I can’t recall exactly when my infatuation with Thunder started. It could’ve been when I turned on SportsCenter one night a few years ago to find the muscular mascot dunking over Jamie Foxx, lightning bolts protruding triumphantly from his masked head. Or maybe it was when I saw him dancing between quarters during the 2007 NBA playoffs. That was the year Thunder’s team, the Golden State Warriors, upset the Dallas Mavericks. I remember thinking that the victory was owed as much to Thunder’s inspiring (if not distracting) antics as to the actions of the players.
The Warriors lost in the second round to the Utah Jazz, and with that, Thunder vanished from my consciousness. Little did I know that I’d never see him again. During the off-season, he disappeared. But I didn’t notice right away. After all, the Warriors don’t exactly top the NBA news tickers every day. Their 2007 playoff appearance marks their only postseason berth since the 1993-1994 season.
Fast-forward three and a half years. I have since moved from New York City to the Bay Area, and therefore the Warriors replace the Knicks as my local NBA team. While this can hardly be considered an upgrade given recent performance, the playoff triumph of 2007 is still fondly fresh in my mind.
One night, while flipping through TV channels, I came across one of the Warriors’ preseason games. At first glance, things seemed pretty normal. Oracle Arena was packed to the gills with screaming fans. Star player Monta Ellis, who, at the time, lead the NBA in scoring, was filling up the stat sheet. But upon further inspection, one key element was missing: the buff, bolt-headed mascot.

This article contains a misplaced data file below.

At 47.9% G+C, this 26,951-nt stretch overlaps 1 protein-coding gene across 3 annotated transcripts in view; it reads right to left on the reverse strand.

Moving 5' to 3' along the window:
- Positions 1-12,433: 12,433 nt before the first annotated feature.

I rewound my DVR once… twice… my pulse starting to race. Still no sign of Thunder. I started to feel uneasy. Where could he be?
I sat down on my bed, my mind blank. They couldn’t just get rid of him, could they? In this vulnerable moment, nothing made sense in a world that was seemingly crumbling around me. Did he disappear back into the “sudden cloud burst” from which he first appeared (per his official team bio, still peculiarly available on the Warriors website)?
As I clutched my pillow and tried to sleep, I knew I couldn’t truly rest until the truth had been unearthed. My odyssey would begin the following day. I would discover what happened to Thunder, if not only for my personal reference, but for the benefit of mascots and sports fans everywhere.
* * *
The following morning, I flipped open my laptop, determined to find some answers. I quickly learned that the NBA’s Oklahoma City franchise – formerly the Supersonics, who were relocated from Seattle in 2008 – had selected the name Thunder. This forced the Warriors to remove the moniker from their mascot. I gritted my teeth in frustration. Ask any (ex)-Supersonics fan in Seattle, and they’ll tell you that owner Clay Bennett purchased the team with the sole purpose of moving it to Oklahoma City. In fact, “hijacked” tends to be the preferred term. But on top of that, he named his new Oklahoma City franchise after Golden State’s mascot? Was Bennett trying to alienate the entire western seaboard? I was also baffled by Bennett’s decision to make a bison the Oklahoma City team’s new mascot, but that was a battle for another day.
At this moment, I figured my best bet was to track down and speak to someone who had actually worn the Thunder suit. Surely the task of identifying at least one former Thunder would be no match for a determined young man and his Internet connection … or so I thought. I started out simply enough.